WASHINGTON — U.S. manufacturing contracted last month for the first time since February, as new orders and output plummeted and factories cut jobs.

The Institute for Supply Management said Thursday that its manufacturing index dropped to 49.4 in August from 52.6 in July. Any reading below 50 signals contraction.

The report suggests that manufacturers continue to struggle as businesses spend less on machinery, computers and other large equipment. Auto sales have also leveled off this year after reaching a record level in 2015.

A measure of employment fell to 48.3, its second straight month of decline. That means manufacturers are still laying off workers.

Orders for new goods fell to the lowest level since December, a sign the weakness may persist. And a gauge of production plunged to the lowest level in four years.

U.S. manufacturing had shown signs of pulling out of an 18-month slump, but Friday’s report indicates that challenges remain. The strong dollar and a collapse in oil prices had reduced factory exports and slashed demand for steel pipe and other drilling equipment.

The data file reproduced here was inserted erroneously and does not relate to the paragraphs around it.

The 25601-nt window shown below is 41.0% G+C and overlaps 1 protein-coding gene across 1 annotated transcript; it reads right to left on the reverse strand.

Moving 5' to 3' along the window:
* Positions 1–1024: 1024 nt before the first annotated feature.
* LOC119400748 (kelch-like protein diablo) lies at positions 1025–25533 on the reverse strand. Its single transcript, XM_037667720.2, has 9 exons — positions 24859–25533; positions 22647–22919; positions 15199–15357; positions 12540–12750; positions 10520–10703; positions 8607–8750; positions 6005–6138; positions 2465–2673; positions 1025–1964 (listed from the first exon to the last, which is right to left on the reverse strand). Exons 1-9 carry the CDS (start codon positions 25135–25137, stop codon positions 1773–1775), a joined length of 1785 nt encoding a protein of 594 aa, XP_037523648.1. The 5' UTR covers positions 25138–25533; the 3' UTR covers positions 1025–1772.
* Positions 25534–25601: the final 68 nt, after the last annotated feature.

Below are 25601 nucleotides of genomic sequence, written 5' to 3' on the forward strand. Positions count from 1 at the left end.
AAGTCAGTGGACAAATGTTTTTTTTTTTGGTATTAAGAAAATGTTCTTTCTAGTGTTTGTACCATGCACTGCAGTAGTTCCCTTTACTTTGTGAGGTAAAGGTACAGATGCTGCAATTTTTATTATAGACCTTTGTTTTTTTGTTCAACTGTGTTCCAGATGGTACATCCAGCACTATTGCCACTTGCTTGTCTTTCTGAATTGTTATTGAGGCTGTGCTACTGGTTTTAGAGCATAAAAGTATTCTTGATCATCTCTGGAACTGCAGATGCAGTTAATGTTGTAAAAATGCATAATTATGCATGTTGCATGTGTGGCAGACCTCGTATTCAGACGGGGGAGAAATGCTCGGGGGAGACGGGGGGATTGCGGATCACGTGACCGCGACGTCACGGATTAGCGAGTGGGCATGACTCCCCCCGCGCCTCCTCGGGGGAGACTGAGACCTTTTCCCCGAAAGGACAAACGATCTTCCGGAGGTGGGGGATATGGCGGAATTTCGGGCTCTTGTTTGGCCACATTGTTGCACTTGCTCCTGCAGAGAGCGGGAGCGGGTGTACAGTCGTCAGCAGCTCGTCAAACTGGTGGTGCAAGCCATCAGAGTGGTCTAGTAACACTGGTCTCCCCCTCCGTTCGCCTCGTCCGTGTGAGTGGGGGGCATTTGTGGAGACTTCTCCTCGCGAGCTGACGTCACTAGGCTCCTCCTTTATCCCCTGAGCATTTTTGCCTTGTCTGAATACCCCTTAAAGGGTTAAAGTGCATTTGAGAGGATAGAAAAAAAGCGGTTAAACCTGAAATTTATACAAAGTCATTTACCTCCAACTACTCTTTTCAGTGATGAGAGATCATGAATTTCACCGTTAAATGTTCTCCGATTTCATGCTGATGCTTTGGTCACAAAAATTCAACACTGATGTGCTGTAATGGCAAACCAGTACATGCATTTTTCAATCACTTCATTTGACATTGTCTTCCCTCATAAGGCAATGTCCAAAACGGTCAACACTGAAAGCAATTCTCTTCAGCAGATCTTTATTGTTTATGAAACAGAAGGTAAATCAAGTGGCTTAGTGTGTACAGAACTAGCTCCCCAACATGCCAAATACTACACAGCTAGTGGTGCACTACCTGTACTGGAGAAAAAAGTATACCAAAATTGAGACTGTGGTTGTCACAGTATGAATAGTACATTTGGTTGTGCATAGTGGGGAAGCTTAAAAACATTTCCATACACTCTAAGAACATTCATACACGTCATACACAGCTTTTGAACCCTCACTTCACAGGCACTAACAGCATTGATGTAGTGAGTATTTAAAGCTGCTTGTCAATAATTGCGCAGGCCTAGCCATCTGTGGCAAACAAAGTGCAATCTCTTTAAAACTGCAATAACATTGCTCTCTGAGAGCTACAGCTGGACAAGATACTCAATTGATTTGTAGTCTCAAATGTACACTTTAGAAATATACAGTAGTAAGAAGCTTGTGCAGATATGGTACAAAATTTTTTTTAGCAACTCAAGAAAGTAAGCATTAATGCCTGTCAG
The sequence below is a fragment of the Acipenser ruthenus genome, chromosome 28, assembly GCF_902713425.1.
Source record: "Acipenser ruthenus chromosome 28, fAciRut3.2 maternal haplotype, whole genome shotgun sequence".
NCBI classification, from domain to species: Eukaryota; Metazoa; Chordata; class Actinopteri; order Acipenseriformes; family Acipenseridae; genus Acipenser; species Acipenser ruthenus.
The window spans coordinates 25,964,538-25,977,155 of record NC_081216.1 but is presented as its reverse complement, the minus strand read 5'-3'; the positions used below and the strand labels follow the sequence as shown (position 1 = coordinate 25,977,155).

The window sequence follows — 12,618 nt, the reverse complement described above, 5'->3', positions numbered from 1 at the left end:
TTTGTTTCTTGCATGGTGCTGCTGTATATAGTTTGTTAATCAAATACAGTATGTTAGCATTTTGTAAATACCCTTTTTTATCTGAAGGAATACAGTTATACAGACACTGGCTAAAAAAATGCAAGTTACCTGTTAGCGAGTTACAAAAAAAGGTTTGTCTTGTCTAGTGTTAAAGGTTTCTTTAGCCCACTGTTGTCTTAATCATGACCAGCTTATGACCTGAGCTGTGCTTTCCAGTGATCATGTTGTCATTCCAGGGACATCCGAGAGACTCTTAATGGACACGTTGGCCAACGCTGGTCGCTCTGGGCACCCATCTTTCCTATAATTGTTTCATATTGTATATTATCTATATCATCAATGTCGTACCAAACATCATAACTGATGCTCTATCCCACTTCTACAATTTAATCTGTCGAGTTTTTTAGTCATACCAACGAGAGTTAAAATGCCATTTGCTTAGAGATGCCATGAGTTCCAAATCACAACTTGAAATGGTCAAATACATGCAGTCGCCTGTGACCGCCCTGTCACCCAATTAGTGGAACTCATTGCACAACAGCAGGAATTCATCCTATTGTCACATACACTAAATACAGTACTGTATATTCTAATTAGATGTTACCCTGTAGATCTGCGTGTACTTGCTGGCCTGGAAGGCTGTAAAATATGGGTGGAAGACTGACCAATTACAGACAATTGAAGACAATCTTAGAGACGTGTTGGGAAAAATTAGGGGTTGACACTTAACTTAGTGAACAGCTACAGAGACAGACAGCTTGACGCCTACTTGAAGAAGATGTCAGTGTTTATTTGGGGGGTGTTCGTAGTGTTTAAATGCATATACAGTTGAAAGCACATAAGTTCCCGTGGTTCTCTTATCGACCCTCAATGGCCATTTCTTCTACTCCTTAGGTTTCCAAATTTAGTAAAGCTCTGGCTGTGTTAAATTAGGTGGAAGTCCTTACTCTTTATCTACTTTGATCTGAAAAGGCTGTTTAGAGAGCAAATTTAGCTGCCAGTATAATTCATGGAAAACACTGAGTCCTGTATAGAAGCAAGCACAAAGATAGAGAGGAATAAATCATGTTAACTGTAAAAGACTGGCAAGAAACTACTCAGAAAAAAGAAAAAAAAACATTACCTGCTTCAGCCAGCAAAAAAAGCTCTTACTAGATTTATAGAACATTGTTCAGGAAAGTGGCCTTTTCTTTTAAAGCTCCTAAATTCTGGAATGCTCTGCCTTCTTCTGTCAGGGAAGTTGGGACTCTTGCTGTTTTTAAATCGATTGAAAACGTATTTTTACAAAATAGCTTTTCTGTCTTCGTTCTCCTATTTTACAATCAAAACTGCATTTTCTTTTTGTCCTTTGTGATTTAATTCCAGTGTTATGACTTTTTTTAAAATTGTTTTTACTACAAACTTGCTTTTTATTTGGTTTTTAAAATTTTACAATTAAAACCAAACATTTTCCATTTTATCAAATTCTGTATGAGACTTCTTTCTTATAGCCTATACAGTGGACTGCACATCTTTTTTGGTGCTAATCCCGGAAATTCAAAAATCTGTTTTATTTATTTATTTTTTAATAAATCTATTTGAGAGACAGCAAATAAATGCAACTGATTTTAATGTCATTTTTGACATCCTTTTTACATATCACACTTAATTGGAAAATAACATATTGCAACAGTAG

Yet oil prices have stabilized and many companies appear to have adjusted to the dollar’s strength. Export orders grew in August, according to the ISM.

In July, factory output jumped 0.5 percent, the most in a year, according to the Federal Reserve.

Orders for long-lasting manufactured goods, which includes industrial equipment, cars and appliances, also increased in July. A category of orders that excludes volatile items such as aircraft and tracks business investment rose by the most in six months.

Even so, manufacturing firms have been slowly cutting jobs, shedding 31,000 in the past year.

The Institute for Supply Management is a trade group of purchasing managers. It surveys about 200 manufacturers every month.